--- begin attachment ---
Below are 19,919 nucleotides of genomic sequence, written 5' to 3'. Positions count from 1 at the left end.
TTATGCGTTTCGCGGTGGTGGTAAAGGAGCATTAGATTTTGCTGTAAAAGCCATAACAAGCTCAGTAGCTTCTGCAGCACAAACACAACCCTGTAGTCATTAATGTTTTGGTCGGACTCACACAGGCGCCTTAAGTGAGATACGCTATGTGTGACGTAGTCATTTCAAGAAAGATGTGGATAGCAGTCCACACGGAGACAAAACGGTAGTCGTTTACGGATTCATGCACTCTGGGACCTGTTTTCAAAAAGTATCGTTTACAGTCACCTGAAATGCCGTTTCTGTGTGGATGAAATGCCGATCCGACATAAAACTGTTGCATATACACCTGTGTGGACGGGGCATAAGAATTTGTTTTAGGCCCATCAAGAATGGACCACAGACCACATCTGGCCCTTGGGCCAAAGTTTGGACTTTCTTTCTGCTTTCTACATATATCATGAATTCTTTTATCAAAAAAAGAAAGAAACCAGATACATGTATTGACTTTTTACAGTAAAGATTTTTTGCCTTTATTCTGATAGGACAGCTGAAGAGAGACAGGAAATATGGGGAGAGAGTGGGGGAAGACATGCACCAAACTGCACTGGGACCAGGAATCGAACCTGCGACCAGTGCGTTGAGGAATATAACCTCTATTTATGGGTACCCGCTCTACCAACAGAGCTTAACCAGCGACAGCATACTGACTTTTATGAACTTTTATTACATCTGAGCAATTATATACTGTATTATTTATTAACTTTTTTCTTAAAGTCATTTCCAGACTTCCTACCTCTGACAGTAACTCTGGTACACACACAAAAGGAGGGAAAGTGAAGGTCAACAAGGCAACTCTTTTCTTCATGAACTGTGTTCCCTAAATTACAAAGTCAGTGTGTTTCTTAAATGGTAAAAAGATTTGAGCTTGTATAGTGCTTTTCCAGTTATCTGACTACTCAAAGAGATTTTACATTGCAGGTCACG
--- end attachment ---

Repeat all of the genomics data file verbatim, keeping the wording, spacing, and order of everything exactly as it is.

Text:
Below are 19,919 nucleotides of genomic sequence, written 5' to 3'. Positions count from 1 at the left end.
TTATGCGTTTCGCGGTGGTGGTAAAGGAGCATTAGATTTTGCTGTAAAAGCCATAACAAGCTCAGTAGCTTCTGCAGCACAAACACAACCCTGTAGTCATTAATGTTTTGGTCGGACTCACACAGGCGCCTTAAGTGAGATACGCTATGTGTGACGTAGTCATTTCAAGAAAGATGTGGATAGCAGTCCACACGGAGACAAAACGGTAGTCGTTTACGGATTCATGCACTCTGGGACCTGTTTTCAAAAAGTATCGTTTACAGTCACCTGAAATGCCGTTTCTGTGTGGATGAAATGCCGATCCGACATAAAACTGTTGCATATACACCTGTGTGGACGGGGCATAAGAATTTGTTTTAGGCCCATCAAGAATGGACCACAGACCACATCTGGCCCTTGGGCCAAAGTTTGGACTTTCTTTCTGCTTTCTACATATATCATGAATTCTTTTATCAAAAAAAGAAAGAAACCAGATACATGTATTGACTTTTTACAGTAAAGATTTTTTGCCTTTATTCTGATAGGACAGCTGAAGAGAGACAGGAAATATGGGGAGAGAGTGGGGGAAGACATGCACCAAACTGCACTGGGACCAGGAATCGAACCTGCGACCAGTGCGTTGAGGAATATAACCTCTATTTATGGGTACCCGCTCTACCAACAGAGCTTAACCAGCGACAGCATACTGACTTTTATGAACTTTTATTACATCTGAGCAATTATATACTGTATTATTTATTAACTTTTTTCTTAAAGTCATTTCCAGACTTCCTACCTCTGACAGTAACTCTGGTACACACACAAAAGGAGGGAAAGTGAAGGTCAACAAGGCAACTCTTTTCTTCATGAACTGTGTTCCCTAAATTACAAAGTCAGTGTGTTTCTTAAATGGTAAAAAGATTTGAGCTTGTATAGTGCTTTTCCAGTTATCTGACTACTCAAAGAGATTTTACATTGCAGGTCACG